Are you questioning if your horse has reached that Senior stage in life?
Not sure of the signs or conditions that classify a horse as Senior?
Then read on for some tell-tale tips on spotting a Senior horse!
One question I am frequently asked by horse owners is “when should I switch my older horse to senior feed?”
It is interesting to note that 30-35% of the current horse populations in the US are “Seniors”. Surveys show 54% of all horse owners own at least 1 “senior” horse. By age definition “senior” horse has been defined as 15+ years of age.
Due to improvements in veterinary care and nutrition, horse routinely live 25-30 years of age, some into their 40’s. It is not uncommon to see horses in late teens and twenties performing at high levels. The key is that we need to treat horses as individuals. So when is a “senior” feed required?
WHEN YOUR HORSE CAN NO LONGER MAINTAIN GOOD BODY CONDITION ON A NORMAL HAY AND GRAIN DIET.
Signs that your senior horse may need a senior diet include:
As the horse ages, nutrient absorption and utilization decrease due to breakdown of the digestive system with age. Research has shown that senior horses experience poor nutrient absorption, which occurs particularly with phosphorus, vitamins and protein. Enzyme production may also decrease.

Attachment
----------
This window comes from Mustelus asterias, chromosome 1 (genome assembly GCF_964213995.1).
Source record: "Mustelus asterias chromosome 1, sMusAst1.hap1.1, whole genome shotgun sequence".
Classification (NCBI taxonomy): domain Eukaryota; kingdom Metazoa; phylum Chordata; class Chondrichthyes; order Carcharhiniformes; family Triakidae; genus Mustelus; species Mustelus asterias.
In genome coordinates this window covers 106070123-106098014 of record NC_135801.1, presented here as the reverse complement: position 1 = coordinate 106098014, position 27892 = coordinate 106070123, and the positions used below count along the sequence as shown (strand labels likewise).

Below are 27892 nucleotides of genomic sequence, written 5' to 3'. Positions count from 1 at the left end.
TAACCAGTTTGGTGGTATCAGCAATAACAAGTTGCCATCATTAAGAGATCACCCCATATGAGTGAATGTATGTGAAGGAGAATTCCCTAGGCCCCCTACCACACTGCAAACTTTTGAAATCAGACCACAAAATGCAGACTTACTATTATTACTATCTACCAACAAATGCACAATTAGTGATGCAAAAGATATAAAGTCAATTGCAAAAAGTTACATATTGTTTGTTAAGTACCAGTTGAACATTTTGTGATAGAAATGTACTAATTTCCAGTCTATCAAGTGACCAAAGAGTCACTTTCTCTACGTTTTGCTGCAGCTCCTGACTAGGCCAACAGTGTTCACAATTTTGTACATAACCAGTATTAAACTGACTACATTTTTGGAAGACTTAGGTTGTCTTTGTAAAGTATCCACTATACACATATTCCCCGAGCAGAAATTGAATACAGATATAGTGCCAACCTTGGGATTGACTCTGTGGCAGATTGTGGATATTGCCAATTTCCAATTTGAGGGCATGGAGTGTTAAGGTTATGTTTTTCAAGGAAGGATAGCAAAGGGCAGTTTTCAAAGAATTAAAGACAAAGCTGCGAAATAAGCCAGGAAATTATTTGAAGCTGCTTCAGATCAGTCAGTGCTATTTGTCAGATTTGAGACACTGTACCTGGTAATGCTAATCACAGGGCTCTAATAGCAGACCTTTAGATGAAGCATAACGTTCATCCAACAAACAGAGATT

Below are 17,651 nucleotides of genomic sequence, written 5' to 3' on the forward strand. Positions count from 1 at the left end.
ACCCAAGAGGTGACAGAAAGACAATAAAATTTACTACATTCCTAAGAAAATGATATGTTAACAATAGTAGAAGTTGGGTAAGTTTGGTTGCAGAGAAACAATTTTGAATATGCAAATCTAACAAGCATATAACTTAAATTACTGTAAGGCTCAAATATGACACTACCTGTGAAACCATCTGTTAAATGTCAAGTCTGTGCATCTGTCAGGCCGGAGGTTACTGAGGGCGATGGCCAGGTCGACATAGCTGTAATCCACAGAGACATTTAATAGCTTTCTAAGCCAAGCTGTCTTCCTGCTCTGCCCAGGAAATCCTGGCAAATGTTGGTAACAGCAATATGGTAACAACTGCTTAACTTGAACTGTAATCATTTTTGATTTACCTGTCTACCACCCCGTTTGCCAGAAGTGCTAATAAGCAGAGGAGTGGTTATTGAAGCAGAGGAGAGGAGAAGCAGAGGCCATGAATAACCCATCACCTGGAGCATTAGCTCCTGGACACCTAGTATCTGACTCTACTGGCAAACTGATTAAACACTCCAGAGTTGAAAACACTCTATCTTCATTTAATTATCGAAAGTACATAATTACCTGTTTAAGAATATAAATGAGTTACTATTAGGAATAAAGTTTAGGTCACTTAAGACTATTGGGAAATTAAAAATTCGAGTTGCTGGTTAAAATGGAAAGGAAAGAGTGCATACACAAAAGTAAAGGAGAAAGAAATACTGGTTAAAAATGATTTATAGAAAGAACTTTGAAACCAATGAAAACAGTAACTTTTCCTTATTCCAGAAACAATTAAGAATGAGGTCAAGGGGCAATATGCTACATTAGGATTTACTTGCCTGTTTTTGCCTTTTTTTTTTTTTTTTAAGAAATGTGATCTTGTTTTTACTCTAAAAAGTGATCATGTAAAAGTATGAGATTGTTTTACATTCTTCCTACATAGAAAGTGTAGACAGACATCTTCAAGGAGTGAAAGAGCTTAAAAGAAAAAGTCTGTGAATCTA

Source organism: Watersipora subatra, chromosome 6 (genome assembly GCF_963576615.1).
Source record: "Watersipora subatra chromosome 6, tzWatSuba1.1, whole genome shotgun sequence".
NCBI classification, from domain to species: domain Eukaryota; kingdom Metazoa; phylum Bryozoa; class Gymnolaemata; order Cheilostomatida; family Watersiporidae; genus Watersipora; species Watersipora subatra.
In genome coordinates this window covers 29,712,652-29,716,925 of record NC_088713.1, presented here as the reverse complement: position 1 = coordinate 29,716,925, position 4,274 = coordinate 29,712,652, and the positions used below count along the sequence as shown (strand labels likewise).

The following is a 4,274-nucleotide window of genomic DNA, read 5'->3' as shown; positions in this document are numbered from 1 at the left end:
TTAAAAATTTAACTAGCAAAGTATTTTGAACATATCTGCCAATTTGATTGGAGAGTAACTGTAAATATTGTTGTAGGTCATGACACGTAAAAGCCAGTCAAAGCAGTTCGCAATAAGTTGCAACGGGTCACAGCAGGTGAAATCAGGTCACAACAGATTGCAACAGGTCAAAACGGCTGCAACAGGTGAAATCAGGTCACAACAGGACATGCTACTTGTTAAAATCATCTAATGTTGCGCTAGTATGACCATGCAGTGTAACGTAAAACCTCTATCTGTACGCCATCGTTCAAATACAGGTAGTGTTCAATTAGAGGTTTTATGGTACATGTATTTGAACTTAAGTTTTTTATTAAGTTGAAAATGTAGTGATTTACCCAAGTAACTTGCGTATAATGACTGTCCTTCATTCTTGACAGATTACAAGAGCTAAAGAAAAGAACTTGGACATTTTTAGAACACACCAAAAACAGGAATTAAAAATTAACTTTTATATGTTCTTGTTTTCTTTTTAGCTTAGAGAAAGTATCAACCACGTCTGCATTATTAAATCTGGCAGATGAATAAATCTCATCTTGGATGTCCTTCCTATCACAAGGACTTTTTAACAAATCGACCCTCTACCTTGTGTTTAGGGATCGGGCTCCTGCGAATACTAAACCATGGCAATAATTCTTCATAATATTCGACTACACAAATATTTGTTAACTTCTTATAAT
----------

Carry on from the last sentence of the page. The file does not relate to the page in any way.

When we look at a senior diet there are some key points to consider. You want to choose a feed that is:
Below are the results of a recent feed trial. Cleo is an 18 year old Quarter Horse mare. We changed the diet from a maintenance level feed to senior feed. The results after 6 weeks were impressive!
Recent studies indicate that about 30% of the horse population in the U.S. may be considered “senior” horses. The appearance of the senior horse may give useful suggestions as to what changes need to be made in its diet.
Loss of body condition may be the result of more than one type of change. If the fat cover, as measured by Body Condition Score, has decreased, the horse needs more calories. These calories can come from added fat from vegetable oils, high quality fiber or controlled amounts of starch and sugar. Increased energy intake from highly digestible sources can restore body condition score.
If there is a loss of muscle mass causing a visual and measurable change in the appearance of an old friend, this will not be fixed with just increasing the energy intake. The senior horse may need additional a high quality protein source containing the essential amino acids lysine, methionine and threonine, the first 3 limiting amino acids, to rebuild muscle mass. The loss of muscle mass may also be accompanied by dull hair coat and loss of hoof quality.
The change in hair coat and hoof quality may also be associated with a deficiency of key trace minerals in the diet as well as key vitamins.
Changes in body condition, muscle mass, hair coat and hoof quality may all indicate the need for dietary changes. The easiest solution may be to switch to a senior feed especially designed to meet the changing dietary needs of a senior horse. Your old friend will show you the results!